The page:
We used Haymobile for many years due to its extra strength and stability even at high speeds. My two older brothers Albert and  Bud did most of the cutting and welding,  Dad, a lot of the design. Bill  and I some of the cutting and welding. Bill  was the prime driver but I also drove unit many hours. 

 My next installment  is about something we called "The Thing"

There  you  go  folks ! #2 is  out  and  we eagerly  await  the story of  "The Thing

Thanks again Dad  for  sharing  this!
Of  note,  my  dad (Ron ),  and his  brother  Bill  were in  their  early  teens  when  this  was  built!  Albert  and  Bud still  very  young  men  as well.  Amazing  to think of  the type of  hard working  youngsters  they  were in light of  how things  are today . A  different  time  and  generation  for sure.

Until  next  time  stay  safe my  friends! 

12 comments:

phaedra96 said...

Absolutely wonderful how necessity becomes the mother of invention. I love reading these stories....

aurora said...

Interesting history on such a useful well thought out machine! It was clever to build & test a working model with the Erector set. Do you still have the mini version?

Janice said...

Such interesting people your family and smart...easy to see how you take after your family. I am looking forward to # 3 and "The Thing"

Kate said...

I love this series - fascinating history!

kden said...

Just as fascinating as the first post. And to use an erector set to practice on? Brilliant.

Crystal said...

Very cool!!! I have been trying to explain this to my father in law, might have to print it out and show it to him...much better explination that I was giving.

GoLightly said...

Fascinating! LOL, I cannot WAIT for the Thing!
This made me LOL too, especially knowing how farmers tend to understate, rather than overstate. "We used Haymobile for many years due to its extra strength and stability even at high speeds." 45 mile an hour?! WOW. You guys built it right!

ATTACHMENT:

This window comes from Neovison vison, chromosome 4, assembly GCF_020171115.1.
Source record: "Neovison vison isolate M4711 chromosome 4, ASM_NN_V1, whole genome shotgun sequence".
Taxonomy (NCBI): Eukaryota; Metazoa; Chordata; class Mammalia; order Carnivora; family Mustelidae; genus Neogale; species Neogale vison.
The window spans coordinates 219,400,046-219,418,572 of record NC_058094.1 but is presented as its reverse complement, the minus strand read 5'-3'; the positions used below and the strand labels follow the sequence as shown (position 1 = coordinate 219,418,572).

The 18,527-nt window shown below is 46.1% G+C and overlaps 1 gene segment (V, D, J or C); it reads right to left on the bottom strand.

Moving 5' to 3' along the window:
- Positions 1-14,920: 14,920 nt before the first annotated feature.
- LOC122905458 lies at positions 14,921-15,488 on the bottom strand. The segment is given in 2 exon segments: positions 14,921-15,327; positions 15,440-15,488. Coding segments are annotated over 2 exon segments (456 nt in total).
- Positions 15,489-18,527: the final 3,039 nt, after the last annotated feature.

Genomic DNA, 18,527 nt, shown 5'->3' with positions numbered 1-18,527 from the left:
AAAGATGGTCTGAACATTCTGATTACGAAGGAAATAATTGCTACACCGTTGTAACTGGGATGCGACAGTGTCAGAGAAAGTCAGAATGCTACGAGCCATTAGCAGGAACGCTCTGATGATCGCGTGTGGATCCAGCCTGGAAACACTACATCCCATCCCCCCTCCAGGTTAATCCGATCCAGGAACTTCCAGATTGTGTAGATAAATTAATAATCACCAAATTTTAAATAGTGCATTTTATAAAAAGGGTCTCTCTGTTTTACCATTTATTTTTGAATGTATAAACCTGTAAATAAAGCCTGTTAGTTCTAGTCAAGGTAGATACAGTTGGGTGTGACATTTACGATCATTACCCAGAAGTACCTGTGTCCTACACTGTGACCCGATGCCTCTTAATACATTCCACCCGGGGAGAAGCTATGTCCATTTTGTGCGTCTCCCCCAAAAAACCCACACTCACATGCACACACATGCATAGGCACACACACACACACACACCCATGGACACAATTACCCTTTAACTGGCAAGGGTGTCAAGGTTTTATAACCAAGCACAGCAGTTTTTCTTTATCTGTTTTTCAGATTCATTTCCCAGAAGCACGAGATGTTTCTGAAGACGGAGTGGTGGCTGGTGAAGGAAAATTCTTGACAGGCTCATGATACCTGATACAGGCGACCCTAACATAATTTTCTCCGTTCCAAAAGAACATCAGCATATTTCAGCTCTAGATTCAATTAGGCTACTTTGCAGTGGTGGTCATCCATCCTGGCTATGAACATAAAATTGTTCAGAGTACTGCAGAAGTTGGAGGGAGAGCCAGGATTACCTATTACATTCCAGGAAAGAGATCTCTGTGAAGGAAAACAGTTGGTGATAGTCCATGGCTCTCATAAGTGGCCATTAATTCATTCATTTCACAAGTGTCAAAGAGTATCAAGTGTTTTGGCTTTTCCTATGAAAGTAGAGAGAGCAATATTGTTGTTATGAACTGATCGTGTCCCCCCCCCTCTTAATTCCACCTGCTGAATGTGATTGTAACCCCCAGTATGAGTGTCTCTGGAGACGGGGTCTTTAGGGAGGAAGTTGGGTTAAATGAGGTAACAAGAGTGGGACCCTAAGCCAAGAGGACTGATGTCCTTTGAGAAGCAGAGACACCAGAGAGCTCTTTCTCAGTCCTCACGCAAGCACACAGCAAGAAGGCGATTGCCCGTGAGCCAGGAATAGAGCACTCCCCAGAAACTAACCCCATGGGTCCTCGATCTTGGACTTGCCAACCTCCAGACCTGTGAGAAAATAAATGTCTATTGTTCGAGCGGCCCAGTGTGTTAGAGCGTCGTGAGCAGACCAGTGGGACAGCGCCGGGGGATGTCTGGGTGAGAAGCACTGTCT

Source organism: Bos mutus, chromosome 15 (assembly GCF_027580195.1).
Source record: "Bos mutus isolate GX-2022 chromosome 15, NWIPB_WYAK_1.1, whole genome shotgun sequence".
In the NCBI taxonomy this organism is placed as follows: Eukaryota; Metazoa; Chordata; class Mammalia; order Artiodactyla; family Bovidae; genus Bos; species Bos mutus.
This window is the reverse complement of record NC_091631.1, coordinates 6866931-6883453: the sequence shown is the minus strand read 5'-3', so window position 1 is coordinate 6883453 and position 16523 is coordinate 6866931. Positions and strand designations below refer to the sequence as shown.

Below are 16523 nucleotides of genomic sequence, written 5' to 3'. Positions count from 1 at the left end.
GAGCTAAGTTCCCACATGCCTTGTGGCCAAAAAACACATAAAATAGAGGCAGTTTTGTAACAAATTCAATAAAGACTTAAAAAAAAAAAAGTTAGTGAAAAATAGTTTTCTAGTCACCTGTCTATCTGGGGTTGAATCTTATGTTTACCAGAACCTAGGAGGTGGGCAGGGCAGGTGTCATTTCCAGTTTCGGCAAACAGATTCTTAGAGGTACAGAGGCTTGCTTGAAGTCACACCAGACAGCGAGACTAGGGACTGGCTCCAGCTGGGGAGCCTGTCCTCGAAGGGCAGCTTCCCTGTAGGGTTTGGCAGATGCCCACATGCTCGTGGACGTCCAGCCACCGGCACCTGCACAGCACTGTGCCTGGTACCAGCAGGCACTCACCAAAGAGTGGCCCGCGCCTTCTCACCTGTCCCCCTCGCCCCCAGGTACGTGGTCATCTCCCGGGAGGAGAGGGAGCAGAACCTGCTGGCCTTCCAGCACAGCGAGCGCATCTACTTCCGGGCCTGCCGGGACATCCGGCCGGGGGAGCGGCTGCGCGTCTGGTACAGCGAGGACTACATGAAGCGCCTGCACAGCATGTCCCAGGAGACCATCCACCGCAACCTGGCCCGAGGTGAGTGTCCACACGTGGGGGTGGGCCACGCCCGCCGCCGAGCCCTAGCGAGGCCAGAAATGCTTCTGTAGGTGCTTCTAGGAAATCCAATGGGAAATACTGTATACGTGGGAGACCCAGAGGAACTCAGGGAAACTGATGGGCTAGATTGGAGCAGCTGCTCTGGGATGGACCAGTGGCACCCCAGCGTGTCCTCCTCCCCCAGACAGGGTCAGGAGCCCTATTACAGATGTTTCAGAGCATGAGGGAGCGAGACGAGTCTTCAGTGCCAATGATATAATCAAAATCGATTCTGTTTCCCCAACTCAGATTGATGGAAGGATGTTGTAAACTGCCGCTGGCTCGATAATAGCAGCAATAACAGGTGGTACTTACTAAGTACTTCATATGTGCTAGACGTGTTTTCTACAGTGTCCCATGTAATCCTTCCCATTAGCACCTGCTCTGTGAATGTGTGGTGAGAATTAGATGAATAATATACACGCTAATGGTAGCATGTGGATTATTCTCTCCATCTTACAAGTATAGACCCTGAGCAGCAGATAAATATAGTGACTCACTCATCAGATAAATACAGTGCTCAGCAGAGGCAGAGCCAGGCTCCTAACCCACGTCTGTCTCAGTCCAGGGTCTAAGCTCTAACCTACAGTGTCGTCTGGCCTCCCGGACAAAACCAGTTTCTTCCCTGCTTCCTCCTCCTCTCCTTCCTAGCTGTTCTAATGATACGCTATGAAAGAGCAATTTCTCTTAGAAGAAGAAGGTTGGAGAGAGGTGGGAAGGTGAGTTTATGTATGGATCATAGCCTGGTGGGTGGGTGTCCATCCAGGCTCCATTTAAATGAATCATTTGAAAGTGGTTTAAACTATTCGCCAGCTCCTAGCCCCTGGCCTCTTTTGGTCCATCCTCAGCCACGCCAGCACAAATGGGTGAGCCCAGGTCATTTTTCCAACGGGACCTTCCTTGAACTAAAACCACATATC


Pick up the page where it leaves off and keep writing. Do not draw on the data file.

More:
Yes, please, record as much of your memories as you can, this history is priceless.
To everyone!

Thank you!

4RRanch said...

When I saw the picture of the erector set I thought he was going to talk about how that got him interested in mechanical things as a child, not that he used it to help him design things as an adult. Looking forward to finding out what "the thing" is.

Cheyenne said...

THANK YOU, THANK YOU FOR WRITING THIS DOWN. Seriously. So interesting!

Janice said...

PS. Love that Header shot!!!!!

Buttons said...

Thank you Mr. Horrick I truly was spellbound reading this I do believe more parents should get there children an Erector set because it certainly has the ability to make young minds dream and create and that is such a wonderful thing.
The Jayhawk is fascinating but your haymobile is incredible.
I do believe there are many many young men and woman even in this generation who can build and create and they need to know these stories so they can be passed on and know nothing is impossible with an idea a little work and dedication. You and your brothers and your father are inspirational. Thank you so much for doing this series.
I look forward to "The Thing" B

Shirley said...

That's quite the build! Very effective from the sound of it; love how they reversed everything on the truck; using the material at hand and making something special. Lots of lessons here for kids these days! Bring on "The Thing"!